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AU - Shao, Tsang C.

AU - Nan, Bicheng

AU - Snabboon, Thiti

AU - Kasper, Susan

AU - Andriani, Francesca

AU - Denner, Larry

AU - Marcelli, Marco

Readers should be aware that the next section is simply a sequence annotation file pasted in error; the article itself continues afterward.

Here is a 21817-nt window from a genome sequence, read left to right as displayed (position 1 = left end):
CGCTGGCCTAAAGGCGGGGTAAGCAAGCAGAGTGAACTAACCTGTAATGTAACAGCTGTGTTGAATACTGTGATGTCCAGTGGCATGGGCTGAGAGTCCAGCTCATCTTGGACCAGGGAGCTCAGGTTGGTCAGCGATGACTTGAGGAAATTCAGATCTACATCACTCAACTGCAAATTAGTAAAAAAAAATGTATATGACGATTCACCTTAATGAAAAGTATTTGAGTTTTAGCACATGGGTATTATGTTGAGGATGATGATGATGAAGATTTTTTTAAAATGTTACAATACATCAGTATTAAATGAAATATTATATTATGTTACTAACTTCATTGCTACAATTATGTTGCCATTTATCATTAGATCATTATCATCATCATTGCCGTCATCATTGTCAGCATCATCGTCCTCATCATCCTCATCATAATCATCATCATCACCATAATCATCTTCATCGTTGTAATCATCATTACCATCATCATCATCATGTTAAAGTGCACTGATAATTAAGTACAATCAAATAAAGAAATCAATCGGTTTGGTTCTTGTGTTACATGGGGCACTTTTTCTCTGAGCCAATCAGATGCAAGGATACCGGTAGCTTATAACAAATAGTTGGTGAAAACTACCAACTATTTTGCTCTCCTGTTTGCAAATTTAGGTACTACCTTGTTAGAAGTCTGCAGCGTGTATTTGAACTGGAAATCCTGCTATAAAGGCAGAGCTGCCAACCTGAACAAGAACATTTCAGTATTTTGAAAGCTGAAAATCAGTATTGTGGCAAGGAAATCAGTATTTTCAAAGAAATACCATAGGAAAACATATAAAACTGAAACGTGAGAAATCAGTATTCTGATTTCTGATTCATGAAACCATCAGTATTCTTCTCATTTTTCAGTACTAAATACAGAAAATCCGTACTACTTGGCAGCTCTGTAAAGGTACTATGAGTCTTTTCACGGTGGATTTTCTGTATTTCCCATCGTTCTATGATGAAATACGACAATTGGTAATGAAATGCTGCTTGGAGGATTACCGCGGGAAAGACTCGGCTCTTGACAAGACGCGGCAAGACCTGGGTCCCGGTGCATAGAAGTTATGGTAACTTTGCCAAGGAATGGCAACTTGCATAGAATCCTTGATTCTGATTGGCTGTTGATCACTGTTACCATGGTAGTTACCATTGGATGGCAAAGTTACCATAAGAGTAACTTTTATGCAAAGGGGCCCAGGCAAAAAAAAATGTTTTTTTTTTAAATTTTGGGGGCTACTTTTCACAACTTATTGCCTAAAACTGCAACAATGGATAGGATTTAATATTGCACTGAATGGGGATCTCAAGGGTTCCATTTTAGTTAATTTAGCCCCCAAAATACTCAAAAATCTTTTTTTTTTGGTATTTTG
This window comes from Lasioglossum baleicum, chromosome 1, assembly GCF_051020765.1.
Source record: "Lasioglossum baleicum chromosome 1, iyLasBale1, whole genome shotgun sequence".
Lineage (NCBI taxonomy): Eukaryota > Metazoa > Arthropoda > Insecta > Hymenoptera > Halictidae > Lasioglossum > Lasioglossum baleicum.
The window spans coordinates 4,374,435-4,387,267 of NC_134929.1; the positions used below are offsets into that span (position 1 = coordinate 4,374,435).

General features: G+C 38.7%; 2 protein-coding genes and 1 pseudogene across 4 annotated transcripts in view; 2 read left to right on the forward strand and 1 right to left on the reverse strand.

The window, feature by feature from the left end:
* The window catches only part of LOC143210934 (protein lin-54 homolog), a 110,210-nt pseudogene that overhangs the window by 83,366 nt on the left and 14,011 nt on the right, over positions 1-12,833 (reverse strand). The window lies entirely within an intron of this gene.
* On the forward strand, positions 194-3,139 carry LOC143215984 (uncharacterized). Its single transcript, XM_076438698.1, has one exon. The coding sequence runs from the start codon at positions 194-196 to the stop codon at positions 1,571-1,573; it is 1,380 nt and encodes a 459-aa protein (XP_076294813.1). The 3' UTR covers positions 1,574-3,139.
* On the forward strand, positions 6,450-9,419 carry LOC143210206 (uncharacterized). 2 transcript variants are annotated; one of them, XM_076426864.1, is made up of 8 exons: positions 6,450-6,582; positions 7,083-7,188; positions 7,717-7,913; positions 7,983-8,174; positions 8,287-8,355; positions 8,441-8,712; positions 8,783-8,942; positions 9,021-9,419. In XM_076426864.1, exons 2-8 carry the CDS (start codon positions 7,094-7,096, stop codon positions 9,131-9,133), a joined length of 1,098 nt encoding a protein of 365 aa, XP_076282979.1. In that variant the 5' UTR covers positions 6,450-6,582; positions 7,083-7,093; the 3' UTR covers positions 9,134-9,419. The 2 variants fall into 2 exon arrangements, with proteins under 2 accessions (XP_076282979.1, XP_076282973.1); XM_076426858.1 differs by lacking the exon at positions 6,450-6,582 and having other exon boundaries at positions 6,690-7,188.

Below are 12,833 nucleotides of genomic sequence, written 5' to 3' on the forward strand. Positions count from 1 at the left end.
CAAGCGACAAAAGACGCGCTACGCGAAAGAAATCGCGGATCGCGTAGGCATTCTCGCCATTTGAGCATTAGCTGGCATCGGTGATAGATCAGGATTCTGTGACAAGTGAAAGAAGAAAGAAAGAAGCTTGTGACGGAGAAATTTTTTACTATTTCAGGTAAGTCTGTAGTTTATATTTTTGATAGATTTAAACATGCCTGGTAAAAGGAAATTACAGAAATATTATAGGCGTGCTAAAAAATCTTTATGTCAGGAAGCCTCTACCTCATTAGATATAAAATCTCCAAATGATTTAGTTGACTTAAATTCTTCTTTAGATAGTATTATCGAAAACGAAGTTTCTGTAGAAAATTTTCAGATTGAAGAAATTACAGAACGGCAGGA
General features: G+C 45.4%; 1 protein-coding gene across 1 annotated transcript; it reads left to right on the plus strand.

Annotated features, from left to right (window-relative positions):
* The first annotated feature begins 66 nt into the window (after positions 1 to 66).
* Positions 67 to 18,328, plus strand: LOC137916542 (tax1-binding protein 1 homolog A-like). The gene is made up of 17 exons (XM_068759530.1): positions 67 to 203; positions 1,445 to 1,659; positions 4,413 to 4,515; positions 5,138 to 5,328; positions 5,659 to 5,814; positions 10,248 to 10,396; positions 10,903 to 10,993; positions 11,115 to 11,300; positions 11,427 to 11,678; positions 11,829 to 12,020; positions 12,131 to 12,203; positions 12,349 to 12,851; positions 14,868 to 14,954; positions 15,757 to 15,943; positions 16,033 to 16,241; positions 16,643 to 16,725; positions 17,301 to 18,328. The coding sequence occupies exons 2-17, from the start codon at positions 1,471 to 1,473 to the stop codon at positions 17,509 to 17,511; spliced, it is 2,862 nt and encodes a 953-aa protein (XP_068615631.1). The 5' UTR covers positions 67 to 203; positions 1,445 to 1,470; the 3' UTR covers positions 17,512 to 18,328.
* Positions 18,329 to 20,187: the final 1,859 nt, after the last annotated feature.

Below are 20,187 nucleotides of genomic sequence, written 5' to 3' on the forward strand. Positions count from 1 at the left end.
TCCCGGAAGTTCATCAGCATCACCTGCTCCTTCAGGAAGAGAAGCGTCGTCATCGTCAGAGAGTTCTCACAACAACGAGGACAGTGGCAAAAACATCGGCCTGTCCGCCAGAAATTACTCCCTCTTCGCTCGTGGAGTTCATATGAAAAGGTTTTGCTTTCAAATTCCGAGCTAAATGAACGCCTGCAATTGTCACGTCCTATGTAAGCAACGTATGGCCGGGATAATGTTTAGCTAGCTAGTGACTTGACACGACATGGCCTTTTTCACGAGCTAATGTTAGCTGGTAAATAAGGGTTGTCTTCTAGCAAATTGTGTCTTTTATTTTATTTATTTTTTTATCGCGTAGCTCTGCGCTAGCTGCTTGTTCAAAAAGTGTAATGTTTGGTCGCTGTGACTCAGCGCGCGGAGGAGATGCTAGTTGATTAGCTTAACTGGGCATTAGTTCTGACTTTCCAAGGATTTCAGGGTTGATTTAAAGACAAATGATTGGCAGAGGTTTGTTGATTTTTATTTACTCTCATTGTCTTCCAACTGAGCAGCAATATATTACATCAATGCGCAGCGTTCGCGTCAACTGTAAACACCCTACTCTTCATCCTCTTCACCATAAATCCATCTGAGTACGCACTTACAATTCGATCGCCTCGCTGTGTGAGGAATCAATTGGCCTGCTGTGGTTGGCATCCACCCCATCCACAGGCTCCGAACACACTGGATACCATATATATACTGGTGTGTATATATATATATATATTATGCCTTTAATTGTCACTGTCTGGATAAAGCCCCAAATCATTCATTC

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N2 - We have shown that adenovirus-mediated manipulation of apoptotic genes such as bax could be a therapeutic option for prostate cancer. Unfortunately, the response of experimental prostate tumors to a single therapeutic gene of the apoptotic pathway is short-lived, and most of these tumors relapse after a short period of time. In this investigation we present data generated with adenovirus AvARR2PB-Bad, in which the apoptotic gene bad was placed under the control of the dihydrotestosterone (DHT)-inducible third-generation probasin-derived promoter ARR2PB. This therapeutic virus was given alone or in combination with other therapeutic viruses to a variety of in vitro and in vivo experimental models of prostate cancer. On infection with AvARR2PB-Bad, DHT-induced Bad overexpression occurred specifically in androgen receptor-positive (AR+) cells of prostatic derivation. The apoptotic effect of AvARR2PB-Bad (group 1) was compared with that of AvARR2PB-Bax (which overexpresses the apoptotic protein Bax) (group 2), with that of the combination AvARR2PB-Bad plus AvARR2PB-Bax (group 3), and with that of the control virus AvARR2PB-CAT (group 4) in the cell line LNCaP. In addition to identifying the modality of apoptosis induction by overexpressed Bad, the results suggested that group 3 contained more apoptotic cells than any other group. In additional studies, AR+ androgen-dependent LNCaP cells or AR+ and androgen-independent C4-2 cells were injected subcutaneously into nude mice. Four groups of six LNCaP or C4-2 tumors were treated with the same combinations of viruses discussed above for groups 1, 2, 3, and 4. Treatment resulted in decreased tumor size in groups 1, 2, and 3 compared with group 4. There was a better response in group 3 compared with group 2, and in group 2 compared with group 1. A better response in group 3 was confirmed during a 8-week follow-up period, in which no treatment was administered. Two LNCaP and C4-2 tumors of group 3 disappeared at the end of treatment and did not recur after an 8-week follow-up period. The data suggest that polygene therapy with apoptotic molecules is more effective in experimental models of androgen-dependent or -independent prostate cancer than monogene therapy.